Curl leaf mountain mahogany
|Photo: Gerald and Buff Corsi © California Academy of Sciences|
- Rose (Rosaceae)
- Leaves about 1 in long x ¼ in wide; evergreen; edges roll under
- Tiny flowers are solitary or in auxiliary clusters. Fruit is achene (dandelion like) with long, silky plume-like tail.
- Mid to late summer; along concrete ramp from tram station; upper Chino Canyon
- Red-brown, furrowed bark is covered with persistent scales; inner bark yields red to purple dye; the roots, red dye. The bark was made into tea for colds and lung trouble. A young plant was pulled up whole, powered, mixed with water and used as a laxative.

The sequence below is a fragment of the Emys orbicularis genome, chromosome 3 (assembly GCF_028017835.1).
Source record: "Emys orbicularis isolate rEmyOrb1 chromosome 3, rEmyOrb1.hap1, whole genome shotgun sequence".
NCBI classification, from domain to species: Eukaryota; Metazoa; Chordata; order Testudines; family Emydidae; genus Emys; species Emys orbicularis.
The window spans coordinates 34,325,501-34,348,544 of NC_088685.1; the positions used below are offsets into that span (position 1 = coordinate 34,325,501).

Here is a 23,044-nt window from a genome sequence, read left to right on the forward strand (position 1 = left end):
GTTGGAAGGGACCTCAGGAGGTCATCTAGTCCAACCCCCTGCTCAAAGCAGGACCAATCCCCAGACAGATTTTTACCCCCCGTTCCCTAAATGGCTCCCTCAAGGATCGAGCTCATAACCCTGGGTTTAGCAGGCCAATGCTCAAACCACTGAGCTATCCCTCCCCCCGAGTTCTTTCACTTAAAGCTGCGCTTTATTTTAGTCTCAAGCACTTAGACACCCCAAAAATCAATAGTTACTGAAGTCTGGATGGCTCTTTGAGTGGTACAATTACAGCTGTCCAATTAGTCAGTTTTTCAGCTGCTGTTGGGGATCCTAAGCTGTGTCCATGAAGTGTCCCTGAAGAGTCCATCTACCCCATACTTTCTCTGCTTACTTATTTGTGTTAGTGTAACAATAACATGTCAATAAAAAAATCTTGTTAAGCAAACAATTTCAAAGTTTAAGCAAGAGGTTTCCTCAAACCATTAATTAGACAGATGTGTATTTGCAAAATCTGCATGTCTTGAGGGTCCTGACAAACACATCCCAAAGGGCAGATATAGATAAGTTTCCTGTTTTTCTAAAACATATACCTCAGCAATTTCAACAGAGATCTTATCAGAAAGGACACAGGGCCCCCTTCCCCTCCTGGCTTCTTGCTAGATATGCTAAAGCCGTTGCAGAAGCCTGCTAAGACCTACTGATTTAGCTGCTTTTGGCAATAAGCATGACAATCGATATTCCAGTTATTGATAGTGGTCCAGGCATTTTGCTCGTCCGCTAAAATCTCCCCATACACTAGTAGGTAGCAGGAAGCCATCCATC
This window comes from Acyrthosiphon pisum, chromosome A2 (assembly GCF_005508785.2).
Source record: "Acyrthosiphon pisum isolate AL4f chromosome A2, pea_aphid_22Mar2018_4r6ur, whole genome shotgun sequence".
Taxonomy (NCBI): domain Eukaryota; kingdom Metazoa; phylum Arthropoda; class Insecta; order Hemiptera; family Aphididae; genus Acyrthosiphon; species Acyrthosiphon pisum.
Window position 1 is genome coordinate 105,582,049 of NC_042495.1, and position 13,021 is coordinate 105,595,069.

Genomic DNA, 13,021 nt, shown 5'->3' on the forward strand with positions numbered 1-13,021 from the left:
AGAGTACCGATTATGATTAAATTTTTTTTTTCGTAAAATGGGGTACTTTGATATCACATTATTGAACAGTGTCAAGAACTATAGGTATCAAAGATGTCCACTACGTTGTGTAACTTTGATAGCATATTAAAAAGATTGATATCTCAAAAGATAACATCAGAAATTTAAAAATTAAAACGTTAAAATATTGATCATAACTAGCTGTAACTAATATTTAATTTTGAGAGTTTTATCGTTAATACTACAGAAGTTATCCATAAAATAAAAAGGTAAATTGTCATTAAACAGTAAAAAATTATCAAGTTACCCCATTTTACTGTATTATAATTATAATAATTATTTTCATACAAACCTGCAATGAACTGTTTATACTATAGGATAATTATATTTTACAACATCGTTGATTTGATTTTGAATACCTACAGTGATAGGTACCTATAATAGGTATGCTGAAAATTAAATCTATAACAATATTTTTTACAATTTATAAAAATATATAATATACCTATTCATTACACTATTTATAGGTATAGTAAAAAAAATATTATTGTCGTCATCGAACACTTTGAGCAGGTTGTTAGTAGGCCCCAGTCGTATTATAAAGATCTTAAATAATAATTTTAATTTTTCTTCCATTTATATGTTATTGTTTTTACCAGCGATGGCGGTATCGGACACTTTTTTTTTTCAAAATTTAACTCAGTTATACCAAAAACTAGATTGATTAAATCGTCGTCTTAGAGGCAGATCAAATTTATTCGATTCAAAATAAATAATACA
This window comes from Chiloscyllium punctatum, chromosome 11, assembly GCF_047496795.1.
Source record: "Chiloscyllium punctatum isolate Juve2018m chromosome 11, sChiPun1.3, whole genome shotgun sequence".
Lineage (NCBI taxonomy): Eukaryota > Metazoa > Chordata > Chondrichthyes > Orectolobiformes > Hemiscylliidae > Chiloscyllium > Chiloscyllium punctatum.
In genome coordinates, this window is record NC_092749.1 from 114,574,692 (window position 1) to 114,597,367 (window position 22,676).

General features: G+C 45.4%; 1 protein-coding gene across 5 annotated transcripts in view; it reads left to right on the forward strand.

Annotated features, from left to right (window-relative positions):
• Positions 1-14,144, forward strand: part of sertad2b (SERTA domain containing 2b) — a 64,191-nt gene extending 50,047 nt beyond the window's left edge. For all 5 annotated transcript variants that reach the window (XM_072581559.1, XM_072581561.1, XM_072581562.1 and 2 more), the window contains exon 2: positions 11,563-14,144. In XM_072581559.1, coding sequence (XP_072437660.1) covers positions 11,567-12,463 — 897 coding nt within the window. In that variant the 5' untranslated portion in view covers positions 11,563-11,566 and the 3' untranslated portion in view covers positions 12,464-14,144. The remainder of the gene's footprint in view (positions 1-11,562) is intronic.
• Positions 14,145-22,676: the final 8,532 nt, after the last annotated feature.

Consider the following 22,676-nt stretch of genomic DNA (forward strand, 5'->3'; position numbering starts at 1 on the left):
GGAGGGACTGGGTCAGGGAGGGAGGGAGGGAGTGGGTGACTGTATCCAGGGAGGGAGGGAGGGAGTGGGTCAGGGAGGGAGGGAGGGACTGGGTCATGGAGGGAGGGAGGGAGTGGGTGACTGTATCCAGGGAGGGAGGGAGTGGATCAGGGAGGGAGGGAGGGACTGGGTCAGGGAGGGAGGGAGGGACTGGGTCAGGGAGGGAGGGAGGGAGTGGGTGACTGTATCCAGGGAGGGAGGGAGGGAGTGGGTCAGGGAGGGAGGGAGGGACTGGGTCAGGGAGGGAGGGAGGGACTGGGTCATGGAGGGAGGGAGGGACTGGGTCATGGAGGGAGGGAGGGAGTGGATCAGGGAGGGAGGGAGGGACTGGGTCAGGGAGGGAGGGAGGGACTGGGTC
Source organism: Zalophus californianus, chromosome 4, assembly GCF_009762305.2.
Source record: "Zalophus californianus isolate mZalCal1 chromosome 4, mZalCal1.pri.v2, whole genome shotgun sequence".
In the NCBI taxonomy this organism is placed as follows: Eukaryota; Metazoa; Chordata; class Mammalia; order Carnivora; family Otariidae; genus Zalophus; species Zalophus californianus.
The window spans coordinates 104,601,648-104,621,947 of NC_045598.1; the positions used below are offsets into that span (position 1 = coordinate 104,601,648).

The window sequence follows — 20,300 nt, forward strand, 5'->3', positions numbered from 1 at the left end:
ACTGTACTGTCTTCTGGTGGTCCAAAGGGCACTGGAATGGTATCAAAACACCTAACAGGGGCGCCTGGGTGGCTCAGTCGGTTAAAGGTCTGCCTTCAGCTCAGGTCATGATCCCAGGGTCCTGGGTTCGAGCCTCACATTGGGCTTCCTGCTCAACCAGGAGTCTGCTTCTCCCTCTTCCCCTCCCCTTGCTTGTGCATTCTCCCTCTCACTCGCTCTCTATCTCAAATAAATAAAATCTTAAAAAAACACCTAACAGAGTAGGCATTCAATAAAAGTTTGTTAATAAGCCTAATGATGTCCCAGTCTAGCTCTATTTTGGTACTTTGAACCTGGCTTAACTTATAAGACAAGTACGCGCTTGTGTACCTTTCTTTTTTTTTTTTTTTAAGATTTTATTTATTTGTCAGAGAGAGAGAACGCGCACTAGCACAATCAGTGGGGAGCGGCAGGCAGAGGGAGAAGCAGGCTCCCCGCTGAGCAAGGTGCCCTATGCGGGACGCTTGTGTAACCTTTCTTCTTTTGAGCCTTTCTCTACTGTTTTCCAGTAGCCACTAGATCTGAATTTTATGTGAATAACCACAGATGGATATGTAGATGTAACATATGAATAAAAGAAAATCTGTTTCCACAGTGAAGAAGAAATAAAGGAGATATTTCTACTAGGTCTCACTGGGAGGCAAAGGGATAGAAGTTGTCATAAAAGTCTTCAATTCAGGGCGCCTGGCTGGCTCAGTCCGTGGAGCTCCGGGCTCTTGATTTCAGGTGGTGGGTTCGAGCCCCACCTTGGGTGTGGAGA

- Open, dry, rocky areas; exposed, south-facing slopes; dry rocky ridges; 5000’ to slightly above 10,000’
- A small, single-stemmed shrub; can grow 6 to 30 feet tall. The wood was used for fish spears, arrow shafts and digging tools. The common name “desert mountain mahogany” refers to its mountainous, arid habitat and reddish-brown wood. The name “curl-leaf” describes the evergreen leaves that roll under along the edges. Also known as “ironwood” which applies to it close-grained, very dense wood, exceedingly hard and heavy.